Catherine Alicia Georges

Catherine Alicia Georges, a distinguished nurse and leader, has significantly contributed to healthcare, education, and advocacy. As a trailblazer in nursing, she has dedicated her career to addressing healthcare disparities and promoting health equity.

Georges has been a fervent advocate for the rights of older adults, particularly focused on improving the quality of care for older populations. Serving as the President of the AARP (American Association of Retired Persons), she has been at the forefront of initiatives to enhance the well-being of older individuals, advocating for policies that prioritize their health and dignity.

Georges’s work continues to inspire and shape the landscape of nursing, emphasizing the importance of compassionate and inclusive healthcare for all.

Darlene Clark Hine

Darlene Clark Hine is a prominent historian, scholar, and advocate who has extensively researched and documented the history of Black nurses. Her work delves into the experiences of Black healthcare professionals, providing valuable insights into the challenges they faced and the triumphs they achieved.

Hine’s commitment to preserving and sharing the stories of Black nurses has contributed significantly to a more comprehensive understanding of the historical context of Black nursing in the United States. As a distinguished academic, she has written extensively on African American history, women’s history, and the intersection of race and gender in healthcare. Hine’s scholarship continues to be a beacon, shedding light on the resilience and contributions of Black nurses throughout history.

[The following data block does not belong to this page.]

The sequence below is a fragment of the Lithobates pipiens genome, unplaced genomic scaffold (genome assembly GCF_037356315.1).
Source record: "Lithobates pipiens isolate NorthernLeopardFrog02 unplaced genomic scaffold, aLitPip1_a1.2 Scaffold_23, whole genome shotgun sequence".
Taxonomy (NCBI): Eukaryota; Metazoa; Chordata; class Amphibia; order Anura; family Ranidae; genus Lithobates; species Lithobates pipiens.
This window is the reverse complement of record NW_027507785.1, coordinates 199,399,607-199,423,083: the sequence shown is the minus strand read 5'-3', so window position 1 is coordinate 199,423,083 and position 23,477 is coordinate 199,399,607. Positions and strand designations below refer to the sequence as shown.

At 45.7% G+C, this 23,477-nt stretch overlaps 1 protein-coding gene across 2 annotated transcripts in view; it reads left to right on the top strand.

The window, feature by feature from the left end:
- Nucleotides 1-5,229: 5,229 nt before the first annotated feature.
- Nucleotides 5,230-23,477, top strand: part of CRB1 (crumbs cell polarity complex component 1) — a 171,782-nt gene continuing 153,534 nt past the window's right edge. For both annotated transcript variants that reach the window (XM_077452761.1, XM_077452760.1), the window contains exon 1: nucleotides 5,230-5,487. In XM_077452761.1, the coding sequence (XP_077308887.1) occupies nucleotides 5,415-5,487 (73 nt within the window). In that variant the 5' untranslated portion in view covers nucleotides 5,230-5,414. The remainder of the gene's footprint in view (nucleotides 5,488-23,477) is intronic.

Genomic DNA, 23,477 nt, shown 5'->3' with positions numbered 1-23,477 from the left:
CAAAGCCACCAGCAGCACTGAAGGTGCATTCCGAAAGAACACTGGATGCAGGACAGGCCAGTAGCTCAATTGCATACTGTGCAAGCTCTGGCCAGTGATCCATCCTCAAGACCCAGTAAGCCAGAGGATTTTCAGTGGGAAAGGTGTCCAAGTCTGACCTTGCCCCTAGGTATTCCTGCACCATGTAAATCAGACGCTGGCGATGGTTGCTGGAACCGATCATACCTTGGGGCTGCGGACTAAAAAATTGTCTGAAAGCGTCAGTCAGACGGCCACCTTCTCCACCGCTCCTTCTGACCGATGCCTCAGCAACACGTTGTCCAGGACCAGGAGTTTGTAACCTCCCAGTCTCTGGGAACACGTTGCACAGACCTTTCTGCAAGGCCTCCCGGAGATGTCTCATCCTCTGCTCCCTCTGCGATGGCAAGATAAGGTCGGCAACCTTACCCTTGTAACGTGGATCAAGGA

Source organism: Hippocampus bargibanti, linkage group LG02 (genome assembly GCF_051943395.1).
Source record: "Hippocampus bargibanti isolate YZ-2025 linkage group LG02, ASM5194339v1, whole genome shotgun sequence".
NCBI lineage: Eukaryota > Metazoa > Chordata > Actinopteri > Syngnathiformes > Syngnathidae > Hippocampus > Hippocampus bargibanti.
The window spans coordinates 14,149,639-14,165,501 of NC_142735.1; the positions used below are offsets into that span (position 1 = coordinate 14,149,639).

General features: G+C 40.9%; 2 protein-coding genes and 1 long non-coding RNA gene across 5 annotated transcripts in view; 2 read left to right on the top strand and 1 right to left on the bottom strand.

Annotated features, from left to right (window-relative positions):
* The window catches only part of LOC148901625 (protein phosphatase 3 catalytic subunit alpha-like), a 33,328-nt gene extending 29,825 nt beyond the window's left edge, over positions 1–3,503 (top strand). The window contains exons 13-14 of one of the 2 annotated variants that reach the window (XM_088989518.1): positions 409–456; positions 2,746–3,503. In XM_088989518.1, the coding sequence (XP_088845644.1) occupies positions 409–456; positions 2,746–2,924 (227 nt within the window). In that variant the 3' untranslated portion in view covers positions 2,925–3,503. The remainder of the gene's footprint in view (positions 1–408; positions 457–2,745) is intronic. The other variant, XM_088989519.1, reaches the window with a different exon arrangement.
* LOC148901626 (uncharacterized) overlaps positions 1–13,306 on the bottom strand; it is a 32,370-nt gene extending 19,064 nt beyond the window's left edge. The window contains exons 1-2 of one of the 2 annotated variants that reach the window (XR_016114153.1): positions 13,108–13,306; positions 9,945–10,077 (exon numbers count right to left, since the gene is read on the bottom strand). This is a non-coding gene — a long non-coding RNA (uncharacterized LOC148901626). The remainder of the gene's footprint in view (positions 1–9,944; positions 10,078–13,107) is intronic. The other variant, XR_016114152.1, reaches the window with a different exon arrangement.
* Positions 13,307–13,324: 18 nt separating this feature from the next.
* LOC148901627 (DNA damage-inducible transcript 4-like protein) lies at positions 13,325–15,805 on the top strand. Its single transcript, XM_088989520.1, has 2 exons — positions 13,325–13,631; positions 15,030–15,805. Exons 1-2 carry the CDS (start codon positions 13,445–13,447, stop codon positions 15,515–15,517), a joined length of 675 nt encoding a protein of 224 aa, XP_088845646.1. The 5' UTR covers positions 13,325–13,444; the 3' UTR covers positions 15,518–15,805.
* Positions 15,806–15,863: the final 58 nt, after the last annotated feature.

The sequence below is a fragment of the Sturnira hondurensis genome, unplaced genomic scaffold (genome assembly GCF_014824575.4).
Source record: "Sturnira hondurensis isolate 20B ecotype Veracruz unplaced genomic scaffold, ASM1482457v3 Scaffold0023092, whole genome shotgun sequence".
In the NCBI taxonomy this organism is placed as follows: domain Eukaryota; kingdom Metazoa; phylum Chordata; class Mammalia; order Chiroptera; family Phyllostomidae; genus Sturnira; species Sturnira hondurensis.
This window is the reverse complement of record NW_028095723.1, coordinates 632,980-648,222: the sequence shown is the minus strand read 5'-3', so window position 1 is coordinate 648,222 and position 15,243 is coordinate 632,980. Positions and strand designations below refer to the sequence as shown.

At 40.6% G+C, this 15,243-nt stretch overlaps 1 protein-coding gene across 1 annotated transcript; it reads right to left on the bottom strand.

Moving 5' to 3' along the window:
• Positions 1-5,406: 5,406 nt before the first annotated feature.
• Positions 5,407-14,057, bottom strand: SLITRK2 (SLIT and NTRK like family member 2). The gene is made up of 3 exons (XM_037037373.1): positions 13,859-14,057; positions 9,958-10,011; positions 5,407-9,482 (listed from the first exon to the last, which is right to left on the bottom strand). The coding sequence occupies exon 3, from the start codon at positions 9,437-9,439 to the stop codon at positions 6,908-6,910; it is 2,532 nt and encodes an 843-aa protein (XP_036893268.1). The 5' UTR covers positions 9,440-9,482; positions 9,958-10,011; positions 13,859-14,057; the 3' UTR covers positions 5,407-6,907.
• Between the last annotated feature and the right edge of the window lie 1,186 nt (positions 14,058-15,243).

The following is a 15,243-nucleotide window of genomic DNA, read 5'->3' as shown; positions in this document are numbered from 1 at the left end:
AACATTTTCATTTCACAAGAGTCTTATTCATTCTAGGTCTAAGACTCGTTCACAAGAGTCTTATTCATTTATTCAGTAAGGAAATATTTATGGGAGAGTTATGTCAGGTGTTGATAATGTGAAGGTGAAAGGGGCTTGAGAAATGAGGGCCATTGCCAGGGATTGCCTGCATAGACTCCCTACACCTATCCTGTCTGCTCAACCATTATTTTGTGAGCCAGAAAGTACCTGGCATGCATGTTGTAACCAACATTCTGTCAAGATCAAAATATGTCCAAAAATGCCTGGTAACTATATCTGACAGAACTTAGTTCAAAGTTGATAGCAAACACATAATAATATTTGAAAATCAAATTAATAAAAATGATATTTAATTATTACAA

The Black Angels

The Black Angels were a remarkable group of nurses, largely unrecognized for their work until recently. The Black Angels provided dedicated care to over 2000 tuberculosis patients at Seaview Hospital in Staten Island in the 1940s. They also played a pivotal role in the science and research for finding a cure for tuberculosis.

These nurses displayed exceptional medical proficiency and confronted racial disparities to deliver essential care. The Black Angels’ commitment to their patients exceeded the call of duty, a testament to their resilience and dedication to public health.

For more information on their work, visit For Nurses By Nurses, a production company that produced the documentary “The Black Angels: A Nurse’s Story” by Danetra Hampton.

Tuskegee Army Nurses

Approximately 28 Black nurses were part of the Tuskegee Army Nurses. They played a vital role in World War II serving at Tuskegee Army Airfield. During the war, these nurses overcame racial and gender discrimination to provide essential healthcare services. To gain a deeper understanding of their experiences and their significant contributions to wartime healthcare, visit Tuskegee Army Nurses.

This website offers a library of historical documents and personal narratives of the experiences of the Tuskegee Army Nurses. The stories highlight the resilience and dedication of these Black nurses during a critical period in global history.

Honoring Their Legacy

While we celebrate the achievements of these trailblazing Black nurses, it’s essential to acknowledge the countless others who have made significant contributions to healthcare. Many of their names were lost in history and have never received the widespread recognition they deserve. The fight for equity and inclusion in nursing and healthcare continues. By recognizing and learning from these healthcare pioneers, we honor their legacy and their work toward a more inclusive future.

For more information, resources, and support for Black nurses, check out organizations such as the National Black Nurses Association (NBNA), Minority Nurse, and Black Nurses Rock.